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Spain - Tenerife's tomato sector is walking a tightrope

Tenerife’s tomato sector is facing an increasingly difficult scenario. In addition to the increase in production costs, the competition from third countries and Brexit, this year it has also had to deal with the economic paralysis caused by the pandemic, which has aggravated the crisis that they had been dealing with for several years, as reported by the President of the Association of Tomato Exporters of Tenerife (Aceto), Francisco Echandi. As a result, the export of Tenerife’s tomatoes last season fell by more than 25% compared to the previous one.

Echandi says that with the arrival of the pandemic, buyers began to demand that the product be protected by packaging to avoid contact. “We were ready to export in bulk and when this request came we were forced to leave around 9% of the production unharvested,” given the impossibility of facing these additional costs. This caused the 4.2 million kilos expected to be exported to be reduced to 3.8 million.

In any case, the sector’s representative said that even if the planned 4.2 million had been reached, this figure would still have been considerably lower than the one reached in the previous season, when the island’s sector exported 5.6 million kilos of tomatoes; an amount that is very far from the figures that were recorded 15 or 20 years ago, when the island of Tenerife alone was shipping more than 100 million kilos per year.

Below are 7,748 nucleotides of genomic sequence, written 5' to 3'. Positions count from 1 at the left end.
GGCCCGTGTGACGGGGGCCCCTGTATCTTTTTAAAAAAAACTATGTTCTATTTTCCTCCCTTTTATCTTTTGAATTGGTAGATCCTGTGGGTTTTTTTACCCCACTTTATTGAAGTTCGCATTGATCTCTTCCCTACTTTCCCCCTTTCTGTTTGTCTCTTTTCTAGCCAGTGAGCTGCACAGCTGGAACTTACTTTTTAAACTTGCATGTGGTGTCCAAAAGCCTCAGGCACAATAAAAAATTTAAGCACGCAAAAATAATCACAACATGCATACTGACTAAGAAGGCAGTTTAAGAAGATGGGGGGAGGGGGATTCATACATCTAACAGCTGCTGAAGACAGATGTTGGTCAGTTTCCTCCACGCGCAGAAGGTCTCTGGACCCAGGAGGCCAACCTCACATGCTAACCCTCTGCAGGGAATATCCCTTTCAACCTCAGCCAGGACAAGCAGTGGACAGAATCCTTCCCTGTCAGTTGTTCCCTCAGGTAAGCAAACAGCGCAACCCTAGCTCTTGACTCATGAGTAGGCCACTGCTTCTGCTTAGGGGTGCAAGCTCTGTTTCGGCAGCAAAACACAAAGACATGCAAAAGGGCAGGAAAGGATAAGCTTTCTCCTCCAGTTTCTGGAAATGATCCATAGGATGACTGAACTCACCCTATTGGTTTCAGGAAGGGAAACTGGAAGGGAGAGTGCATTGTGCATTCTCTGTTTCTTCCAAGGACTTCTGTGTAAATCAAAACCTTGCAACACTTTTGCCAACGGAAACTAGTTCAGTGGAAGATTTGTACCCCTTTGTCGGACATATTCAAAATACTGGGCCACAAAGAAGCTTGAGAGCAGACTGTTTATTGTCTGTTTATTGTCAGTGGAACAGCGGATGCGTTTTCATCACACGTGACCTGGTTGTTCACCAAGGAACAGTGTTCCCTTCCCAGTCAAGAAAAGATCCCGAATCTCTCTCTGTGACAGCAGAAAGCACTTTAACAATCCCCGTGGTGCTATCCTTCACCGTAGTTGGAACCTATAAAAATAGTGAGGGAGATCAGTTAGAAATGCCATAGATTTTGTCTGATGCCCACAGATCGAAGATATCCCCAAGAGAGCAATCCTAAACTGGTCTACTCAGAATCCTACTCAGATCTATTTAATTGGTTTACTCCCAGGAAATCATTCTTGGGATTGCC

Now, in all of Tenerife, barely 35 hectares are cultivated. “Due to all the negative factors that the sector has been facing, people threw in the towel a long time ago. In the past, there were 34 production companies and now there are only two,” he says.

Echandi stated that the Council of Agriculture of the Canary Islands Government, in coordination with the Spanish Ministry, “is trying to come up with formulas to overcome this obstacle.” One of the alternatives would be to increase the amount of aid per hectare cultivated, which now stands at 15,000 Euro; however, “we don’t know if this is feasible, since such proposals may not be accepted by Europe, arguing that it is not logical to maintain a crop that needs so much aid.”

Producers have asked the Administration for “a new plan so that we can continue with the activity,” although Echandi acknowledges that “for the first time in the history of the tomato sector, there have been talks about converting the crops.” In fact, he reports that a new study has been commissioned to look into alternatives in greenhouse cultivation areas, which are now used by the tomato sector. The president of Aceto believes blueberries or papayas are good alternatives to replace tomatoes on the island.

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